UN: Libya appeals for help, Lebanon commits to solving economic crisis
On the second day of the 77th United Nations General Assembly debate, the war in Ukraine and the climate crisis continued to dominate world leaders' agendas.
Still, the leaders of countries in the Middle East spoke out about the crises taking place in their own countries.
Libya called on the United Nations to continue its commitment to help solve its political dilemma, Iran stressed a need to return to the nuclear deal and lift sanctions, and Lebanon stated its commitment to ensuring it finds a solution to the country's economic collapse.
Iranian President Ebrahim Raisi worked to portray his country as a victim of oppression and spoke out against unilateralism, pointing the finger at the United States.
"Whereas unilateralism has been the tool that has been used to hold many countries back on a selective basis, America cannot accept that certain countries have the right to stand on their own two feet," Raisi said.
In addition to outlining the remaining issues his country has with the stalled nuclear negotiations, Raisi also took his time at the podium to bring up the US killing of Iranian General Qassem Soleimani in January 2020.
Soleimani, the top commander of the Islamic Revolutionary Guards Corps' Quds Force, was responsible for Iran's clandestine overseas operations and was often seen on battlefields guiding Iraqi Shia groups in the war against Islamic State (IS) group.
A 2020 US strike destroyed a convoy carrying Soleimani and Abu Mahdi al-Muhandis, deputy leader of Iraq's Hashd al-Shaabi, a coalition of pro-Iranian armed groups.
Raisi said that Iran would pursue a tribunal to bring those who were responsible for his death to justice.
"The proper pursuit of justice in the face of a crime that the American president admitted to having put his signature on, will not be abandoned. We will pursue through a fair tribunal to bring to justice those who martyred our beloved General Qassem Soleimani," he said.
Libya looks to the UN for help
The head of Libya's presidential council, Mohamed Menfi, spoke for Libya at the UN on Wednesday, where he urged the UN to aid in bridging the country's political divisions.
"We still expect an active role of the United Nations through the new leadership of our UN Mission in our country," Menfi said.
"We call on the continuation of the mission in favour of national inclusive reconciliation that will allow us to overcome the current impasse. This impasse has opened the way for individual initiatives that risk undermining or the political progress achieved thanks to the political dialogue."
Late last month, fighting erupted in the Libyan capital of Tripoli, when rival factions exchanged intense gunfire and several loud explosions rang out across the city. More than 30 people were killed as a result of the clashes.
The oil-rich country has been wracked by conflict and political strife since a Nato-backed uprising toppled and killed longtime leader Muammar Gaddafi in 2011.
The current standoff pits the Government of National Unity, led by Prime Minister Abdul Hamid Dbeibah, against the administration of Fathi Bashagha, based in the country's east.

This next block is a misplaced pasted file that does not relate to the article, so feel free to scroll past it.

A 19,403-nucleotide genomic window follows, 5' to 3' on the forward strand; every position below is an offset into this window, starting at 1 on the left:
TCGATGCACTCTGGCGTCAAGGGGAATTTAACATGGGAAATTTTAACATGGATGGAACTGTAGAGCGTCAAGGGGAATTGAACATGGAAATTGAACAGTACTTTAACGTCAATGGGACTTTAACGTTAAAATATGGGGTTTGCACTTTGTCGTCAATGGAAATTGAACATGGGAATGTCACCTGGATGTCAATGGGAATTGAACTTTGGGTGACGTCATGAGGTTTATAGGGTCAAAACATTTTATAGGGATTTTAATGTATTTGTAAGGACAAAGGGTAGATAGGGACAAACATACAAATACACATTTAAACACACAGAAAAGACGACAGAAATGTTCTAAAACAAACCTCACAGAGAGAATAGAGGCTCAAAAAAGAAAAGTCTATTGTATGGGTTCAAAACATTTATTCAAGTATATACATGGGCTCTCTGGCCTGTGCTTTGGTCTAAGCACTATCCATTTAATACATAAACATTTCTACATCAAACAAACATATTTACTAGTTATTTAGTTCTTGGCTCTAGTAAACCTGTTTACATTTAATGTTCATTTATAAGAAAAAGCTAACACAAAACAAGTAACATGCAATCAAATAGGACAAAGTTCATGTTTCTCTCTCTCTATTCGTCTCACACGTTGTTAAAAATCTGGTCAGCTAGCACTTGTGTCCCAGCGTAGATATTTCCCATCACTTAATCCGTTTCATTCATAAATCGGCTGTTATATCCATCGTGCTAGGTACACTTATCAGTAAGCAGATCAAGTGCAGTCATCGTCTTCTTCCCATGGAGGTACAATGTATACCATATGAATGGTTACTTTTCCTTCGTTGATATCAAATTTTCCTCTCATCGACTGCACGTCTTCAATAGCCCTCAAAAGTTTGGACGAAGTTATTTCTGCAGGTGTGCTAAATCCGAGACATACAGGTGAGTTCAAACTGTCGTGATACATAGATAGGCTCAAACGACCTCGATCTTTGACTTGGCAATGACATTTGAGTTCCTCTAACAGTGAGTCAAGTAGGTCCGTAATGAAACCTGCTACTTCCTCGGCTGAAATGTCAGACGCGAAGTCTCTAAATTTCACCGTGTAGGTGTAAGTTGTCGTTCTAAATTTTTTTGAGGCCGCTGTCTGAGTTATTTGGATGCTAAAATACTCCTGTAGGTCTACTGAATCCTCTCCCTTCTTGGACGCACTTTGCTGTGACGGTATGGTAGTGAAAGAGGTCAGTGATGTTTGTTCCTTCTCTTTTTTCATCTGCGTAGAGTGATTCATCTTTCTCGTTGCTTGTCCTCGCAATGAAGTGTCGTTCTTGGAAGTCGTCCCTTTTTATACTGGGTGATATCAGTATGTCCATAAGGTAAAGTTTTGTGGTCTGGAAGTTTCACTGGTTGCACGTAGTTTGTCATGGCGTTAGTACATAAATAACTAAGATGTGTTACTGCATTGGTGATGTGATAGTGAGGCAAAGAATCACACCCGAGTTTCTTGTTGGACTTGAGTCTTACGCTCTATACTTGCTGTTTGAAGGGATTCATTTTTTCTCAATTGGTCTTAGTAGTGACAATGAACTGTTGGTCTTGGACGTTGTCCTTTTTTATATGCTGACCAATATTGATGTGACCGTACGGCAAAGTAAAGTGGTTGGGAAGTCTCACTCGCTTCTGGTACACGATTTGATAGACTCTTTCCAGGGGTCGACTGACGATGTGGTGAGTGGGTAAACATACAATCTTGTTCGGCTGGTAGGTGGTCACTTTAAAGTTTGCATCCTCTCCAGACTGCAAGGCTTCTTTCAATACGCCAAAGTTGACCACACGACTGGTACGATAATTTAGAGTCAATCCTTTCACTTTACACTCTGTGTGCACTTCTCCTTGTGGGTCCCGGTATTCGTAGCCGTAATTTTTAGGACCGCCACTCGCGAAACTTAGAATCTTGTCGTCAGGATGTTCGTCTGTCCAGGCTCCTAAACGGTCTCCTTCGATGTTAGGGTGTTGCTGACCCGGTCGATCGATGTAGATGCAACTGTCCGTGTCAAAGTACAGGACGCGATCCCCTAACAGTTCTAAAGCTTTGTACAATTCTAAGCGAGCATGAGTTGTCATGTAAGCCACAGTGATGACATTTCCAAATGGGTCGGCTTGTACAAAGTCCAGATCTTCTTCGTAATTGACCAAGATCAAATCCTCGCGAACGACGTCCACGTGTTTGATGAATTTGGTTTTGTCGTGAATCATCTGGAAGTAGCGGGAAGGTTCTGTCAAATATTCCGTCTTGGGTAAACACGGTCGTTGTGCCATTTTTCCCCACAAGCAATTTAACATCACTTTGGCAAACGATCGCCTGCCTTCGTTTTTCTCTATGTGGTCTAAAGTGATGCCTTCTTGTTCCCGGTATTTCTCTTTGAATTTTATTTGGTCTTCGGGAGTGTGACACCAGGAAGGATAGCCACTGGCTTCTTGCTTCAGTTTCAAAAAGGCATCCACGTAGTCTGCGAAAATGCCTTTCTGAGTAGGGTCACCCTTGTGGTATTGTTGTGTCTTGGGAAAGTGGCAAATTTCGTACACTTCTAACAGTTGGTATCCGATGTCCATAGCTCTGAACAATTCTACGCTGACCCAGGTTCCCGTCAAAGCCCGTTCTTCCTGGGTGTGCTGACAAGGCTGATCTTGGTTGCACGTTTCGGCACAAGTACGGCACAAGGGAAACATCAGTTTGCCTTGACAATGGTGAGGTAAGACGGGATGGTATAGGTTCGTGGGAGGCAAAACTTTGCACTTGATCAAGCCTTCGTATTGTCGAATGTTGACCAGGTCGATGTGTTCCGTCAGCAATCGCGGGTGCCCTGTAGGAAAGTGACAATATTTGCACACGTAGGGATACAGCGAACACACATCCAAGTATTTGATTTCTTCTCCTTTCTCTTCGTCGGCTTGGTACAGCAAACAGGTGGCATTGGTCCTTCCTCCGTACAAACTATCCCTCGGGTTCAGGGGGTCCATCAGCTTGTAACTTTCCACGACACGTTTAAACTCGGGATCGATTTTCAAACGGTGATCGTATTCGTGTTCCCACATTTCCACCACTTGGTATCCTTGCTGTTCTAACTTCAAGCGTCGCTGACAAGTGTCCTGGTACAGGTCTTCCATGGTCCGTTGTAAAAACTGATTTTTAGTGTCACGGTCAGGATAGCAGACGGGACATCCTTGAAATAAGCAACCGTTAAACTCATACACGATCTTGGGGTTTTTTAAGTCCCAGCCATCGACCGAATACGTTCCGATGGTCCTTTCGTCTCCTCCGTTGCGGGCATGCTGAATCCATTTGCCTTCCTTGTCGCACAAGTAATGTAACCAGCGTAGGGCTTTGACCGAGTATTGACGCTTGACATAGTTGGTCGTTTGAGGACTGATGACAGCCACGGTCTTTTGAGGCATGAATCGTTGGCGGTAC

Tensions have been brewing since December after Libya failed to hold elections, with Dbeibah - who was selected in an interim capacity to lead a UN-backed political transition - insisting he would only hand over power to an elected government.
In response, Bashagha has spent months trying to install his government in Tripoli.
Bashagha, backed by eastern-based military strongman Khalifa Haftar, attempted to enter Tripoli in May, leading to a shootout and his departure from the city. Since then, however, a series of deals have brought realignments of some armed factions within the main coalitions facing off around Tripoli.
Lebanon's economic crisis
Lebanon's Prime Minister Najib Mikati spoke on Wednesday about the country's continued economic collapse, saying that his government has been working in a number of ways to mitigate the situation, including signing a preliminary agreement with the International Monetary Fund (IMF).
"The road ahead of Lebanon is still arduous, long and full of difficulties. Before we get out of this crisis, we are working with all our minds and determination to overcome it successfully," Mikati said.
Lebanon is in the third year of a financial meltdown that has left an estimated 80 percent of the population living below the poverty line. Since the onset of the crisis in 2019, commercial banks in Lebanon have frozen depositors out of their savings and restricted access to their accounts as part of informal capital controls.
The World Bank has said may the situation may be one of the three worst economic crises of modern times.
'The road ahead of Lebanon is still arduous, long and full of difficulties'
- Najib Mikati, Lebanese prime minister
An August report from the World Bank described the economic situation as Lebanese authorities operating a giant Ponzi scheme that has "caused unprecedented social and economic pain" over the past three decades.
The report is the second time this year that the World Bank has lambasted Lebanon's ruling elite. In January, the body accused them of "orchestrating" the country's catastrophic economic meltdown through their exploitative grip on resources.
Worth more than $2bn, Mikati was himself implicated in the 2021 data leak known as the Pandora Papers. It was shown that he is the owner of a company created in Panama then used to buy property worth more than $10m in Monaco. Mikati's M1 Group is linked to two companies based in the British Virgin Islands, which were used to buy offices in central London.
Mikati, who previously responded to the Pandora Papers revelation and said his family wealth was obtained through legal means, said on Wednesday that his government is working on "developing laws that ensure absolute transparency and combat the scourge of corruption".